In a previous post, we discussed the challenges faced by online researchers. Whether they are journalists, company employees, or simply curious people, it is easy for researchers to be misled by false information or simply inaccurate data presented by seemingly reputable and reliable sources.
In a previous post, we discussed the use of color coding in reports as a means of drawing attention to key pieces of information and illustrating trends in data at a high level.
When reading reports, it’s easy to get lost in huge amounts of data and information. Often, those reading the reports can lose sight of the forest for the trees. In other words, it can be difficult to see the big picture because of the need to focus on large amounts of detail.
For a majority of students across the country, it’s back-to-school time! Whether students are learning in-house or at home, new data reveal one critical fact: We’re facing a teacher shortage in the wake of COVID-19.
The COVID-19 pandemic has prompted office closures and work-from-home mandates everywhere, including in government offices and county courthouses. When the courts are closed or operating on limited schedules, parole hearings and divorce proceedings are not the only activities impacted. Court closures can also throw a wrench in your hiring process.
Once frowned upon as teenager text-message slang, emoji have become a major part of how we communicate in the digital workplace (thanks, in part, to the rise of instant chat services like Slack and Microsoft Teams).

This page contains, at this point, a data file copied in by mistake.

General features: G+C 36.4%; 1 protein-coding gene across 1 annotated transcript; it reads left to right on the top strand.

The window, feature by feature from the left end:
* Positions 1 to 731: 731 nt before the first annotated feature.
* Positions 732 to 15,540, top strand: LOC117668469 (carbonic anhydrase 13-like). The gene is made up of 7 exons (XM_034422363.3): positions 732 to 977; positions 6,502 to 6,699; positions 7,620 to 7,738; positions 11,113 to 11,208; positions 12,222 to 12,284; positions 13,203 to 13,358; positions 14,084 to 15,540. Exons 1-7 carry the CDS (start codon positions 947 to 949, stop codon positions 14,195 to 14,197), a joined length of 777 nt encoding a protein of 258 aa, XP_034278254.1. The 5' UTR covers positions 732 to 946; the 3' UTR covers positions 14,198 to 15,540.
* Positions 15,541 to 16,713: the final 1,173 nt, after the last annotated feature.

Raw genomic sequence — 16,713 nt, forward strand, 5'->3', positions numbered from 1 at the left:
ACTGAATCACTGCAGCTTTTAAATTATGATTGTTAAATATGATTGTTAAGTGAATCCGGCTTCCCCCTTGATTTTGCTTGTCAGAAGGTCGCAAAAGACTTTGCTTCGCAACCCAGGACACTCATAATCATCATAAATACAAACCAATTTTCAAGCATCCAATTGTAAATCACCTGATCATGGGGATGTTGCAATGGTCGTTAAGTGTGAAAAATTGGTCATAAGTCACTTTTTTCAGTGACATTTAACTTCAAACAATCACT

In today’s disruptive and challenging business environment, the role of manager has rarely been so important. Increasingly, success and stability depend on the decision-makers for each line of business—from finance to operations and HR—being able to analyze the data at their disposal. Crucially, managers then need to collaborate and pull together to respond as one […]
“Data, data everywhere and not a thought to think” is a quote that has been attributed to John Allen Paulos, a professor of mathematics at Temple University. It’s a sentiment that is increasingly apt. We are surrounded by data of all kinds these days—so much data that making sense of them can be increasingly difficult.
In a crisis, the nuances of a situation change quickly. Emergency managers operate in a constantly evolving landscape, always trying to anticipate, identify, understand, and solve problems before they become untenable. They rely on people who are distributed across the region and only loosely connected to see and solve the problems they are facing.
Exactly 6 years ago, Andreea Wade tweeted that she wanted to go on a hike. Three hours later, that tweet turned into an idea and then into a branded event with 40 sign-ups.